Click on Parts Diagram to go to Ozbrick.com

From all the discussions I have had (or read) with Volvo techs, tranny techs and on the brickboard, I have made up my mind regarding the sequence to follow when you see transmission problems. It seems like the most logical sequence towards fixing potential transmission problems is as follows:

Number one: Don't panic!!! Don't give -3000 US / -4500 AUD to Volvo or a tranny shop just yet! A lot of tranny shops will tell you that the transmission is completely shot when it may not necessarily be the case. It may be the case, but it may be due to bad fluid or PNP switch
 

Stage One - Information Gathering:

     
    • Check your transmission fluid and levels. If it smells burnt or is not a clean red colour then this may be indicative that it needs replacing. Wipe the dipstick on a white tissue/rag/paper to see the colour clearly. (My ATF looked a light brown this way, but when I flushed it out, it looked like a dark, opaque brown in the translucent white container.
    • Check your transmission fluid levels. Levels are checked when the car's engine is running and either/both when hot & cold (different levels on ATF dipstick for hot & cold).
    • Have a look under the battery area and see if the gear position selector switch has got crap all over it from the battery. This could indicate a PNP fault, as could loose connections that may be discernible with a "jiggle test".

Stage Two - Your personal transition to Mrs. or Mr. Fix-It

  • "ratchet clean" the gear position selector switch. To do this, move it rapidly between L and P about 15-20 times (with the engine off) to clean the contacts in the PNP. The switch is full of grease & three heavy duty contacts. It accumulates a lot of crap over time. Many report that it is most liable to become faulty in cold weather.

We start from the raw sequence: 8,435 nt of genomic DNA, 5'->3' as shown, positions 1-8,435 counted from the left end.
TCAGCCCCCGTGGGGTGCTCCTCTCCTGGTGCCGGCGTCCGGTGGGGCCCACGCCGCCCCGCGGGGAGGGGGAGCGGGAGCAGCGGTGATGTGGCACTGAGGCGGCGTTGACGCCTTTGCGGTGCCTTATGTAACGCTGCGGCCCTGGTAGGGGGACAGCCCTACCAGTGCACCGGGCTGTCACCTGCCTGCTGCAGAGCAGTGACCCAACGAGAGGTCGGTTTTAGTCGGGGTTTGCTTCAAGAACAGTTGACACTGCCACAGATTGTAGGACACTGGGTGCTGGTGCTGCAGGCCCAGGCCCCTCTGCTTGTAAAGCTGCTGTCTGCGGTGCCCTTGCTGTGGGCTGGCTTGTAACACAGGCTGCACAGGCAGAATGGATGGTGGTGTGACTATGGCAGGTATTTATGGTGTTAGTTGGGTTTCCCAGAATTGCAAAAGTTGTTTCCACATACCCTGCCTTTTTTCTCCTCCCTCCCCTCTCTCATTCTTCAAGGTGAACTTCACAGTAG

• Completely flush ATF
  • Change gear position selector switch.
  • Get more than one expert opinion, just in case you might be throwing away heaps of bucks needlessly. You should seek the advice of at least one each of tranny shops, dealer, and independent Volvo specialist if you can find them. Then with the information found on this site and elsewhere, make an informed decision on your individual circumstance.
  • last resort: transmission overhaul/replacement. Ouch! 
     


Obviously this approach varies from the cheapest to the most expensive, in that order.

Of course, if you want to try the most expensive solution first for peace of mind, and it is your right to do it that way if you so wish.

Amazingly to me, some people that have passed by the Brickboard forum seem to have taken that attitude!

Me, I would prefer to spend four grand on another nice holiday to Phuket than pay the tranny shop proprietor to do the same!

Needless to say, I'll be flushing my ATF every year, or whenever it comes off the dipstick more brown than red, or if it smells like less than clean ATF...

                  That's my opinion, anyway.